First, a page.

Spanish regions will add at least 30 billion euros ($39 billion) to the nation’s 207 billion-euro funding needs next year as the nation extends its bailout of cash-strapped states, according to consulting company AFI.
The 30 billion-euro estimate is based on regions such as Madrid maintaining market access and not having to apply for aid from Spain’s most recent rescue fund for the regions, known as the FLA, said Cesar Cantalapiedra Lopez, an Analistas Financieros Internacionales partner in Madrid who specializes in public administrations.
“Remaining outside the FLA currently involves an additional premium” of about 250 basis points on top of the Treasury’s borrowing costs instead of 30 with the FLA, Cantalapiedra said in an interview. “If things become very complicated, the Treasury will have to centralize everything.”
As most large regions remain locked out of financial markets, Prime Minister Mariano Rajoy plans to extend the fourth one-off bailout mechanism he’s created this year into 2013. Rajoy, fighting to maintain market access for the Spanish Treasury, is still calculating the cost of doing so after his People’s Party proposed an initial 23 billion euros.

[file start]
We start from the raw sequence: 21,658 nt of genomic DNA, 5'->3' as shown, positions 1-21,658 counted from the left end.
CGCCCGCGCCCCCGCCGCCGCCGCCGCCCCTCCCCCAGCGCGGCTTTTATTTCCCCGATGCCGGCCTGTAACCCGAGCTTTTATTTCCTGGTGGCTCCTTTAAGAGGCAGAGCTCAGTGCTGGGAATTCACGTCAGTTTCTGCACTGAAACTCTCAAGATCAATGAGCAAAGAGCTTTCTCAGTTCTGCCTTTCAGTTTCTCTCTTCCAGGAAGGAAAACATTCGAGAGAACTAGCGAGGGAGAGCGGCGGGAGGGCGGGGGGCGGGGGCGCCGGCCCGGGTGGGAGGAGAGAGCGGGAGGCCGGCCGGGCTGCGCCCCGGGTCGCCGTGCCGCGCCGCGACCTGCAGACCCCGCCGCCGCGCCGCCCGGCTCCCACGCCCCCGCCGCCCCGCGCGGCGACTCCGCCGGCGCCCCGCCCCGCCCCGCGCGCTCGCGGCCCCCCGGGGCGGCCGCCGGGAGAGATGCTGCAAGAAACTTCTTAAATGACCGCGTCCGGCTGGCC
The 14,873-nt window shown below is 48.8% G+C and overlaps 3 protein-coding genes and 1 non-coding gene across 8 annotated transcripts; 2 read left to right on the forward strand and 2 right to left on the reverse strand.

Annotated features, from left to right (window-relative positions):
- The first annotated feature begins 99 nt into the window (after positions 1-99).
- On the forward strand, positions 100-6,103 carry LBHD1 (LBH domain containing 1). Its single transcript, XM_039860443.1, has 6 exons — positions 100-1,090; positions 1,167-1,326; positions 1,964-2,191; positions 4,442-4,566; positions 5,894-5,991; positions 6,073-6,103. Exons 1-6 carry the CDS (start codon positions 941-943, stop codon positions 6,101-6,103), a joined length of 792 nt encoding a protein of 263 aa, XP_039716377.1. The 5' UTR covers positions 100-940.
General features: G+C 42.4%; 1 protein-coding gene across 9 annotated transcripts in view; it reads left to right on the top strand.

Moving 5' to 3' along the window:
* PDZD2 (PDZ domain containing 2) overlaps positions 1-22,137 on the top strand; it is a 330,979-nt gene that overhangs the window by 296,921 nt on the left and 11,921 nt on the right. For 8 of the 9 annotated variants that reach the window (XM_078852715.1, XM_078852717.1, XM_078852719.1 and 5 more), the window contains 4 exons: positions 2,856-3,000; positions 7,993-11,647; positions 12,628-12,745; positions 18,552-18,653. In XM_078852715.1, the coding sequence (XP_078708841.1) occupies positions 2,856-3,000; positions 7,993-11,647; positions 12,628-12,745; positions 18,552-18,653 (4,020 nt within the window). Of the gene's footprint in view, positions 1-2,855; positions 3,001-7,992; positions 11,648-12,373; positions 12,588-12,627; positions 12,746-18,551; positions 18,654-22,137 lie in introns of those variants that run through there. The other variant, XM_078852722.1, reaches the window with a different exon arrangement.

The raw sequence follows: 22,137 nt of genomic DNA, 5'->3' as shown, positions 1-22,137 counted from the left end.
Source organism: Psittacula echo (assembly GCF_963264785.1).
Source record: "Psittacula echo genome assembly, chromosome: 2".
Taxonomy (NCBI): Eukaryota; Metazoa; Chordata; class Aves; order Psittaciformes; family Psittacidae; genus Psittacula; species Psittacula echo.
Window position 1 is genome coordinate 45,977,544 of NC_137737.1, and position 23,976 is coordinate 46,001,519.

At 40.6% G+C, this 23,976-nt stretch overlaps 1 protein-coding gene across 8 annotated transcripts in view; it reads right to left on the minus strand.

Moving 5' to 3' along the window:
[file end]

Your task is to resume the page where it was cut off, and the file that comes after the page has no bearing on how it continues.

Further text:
That is half the 17 regions’ global funding needs that will amount to 46 billion euros next year, including redemptions for bills, bonds and bank loans, Cantalapiedra said.
Madrid, Galicia and Castile-Leon are among the regions avoiding the FLA because “there is a political stigma attached to it,” he said. Still, their ability to attract foreign investors through private operations may disappear if markets deteriorate, he said. “If any one gets any help, if there is a bailout tomorrow, they’ll want one interlocutor, not 18, and that’ll be the Treasury.”
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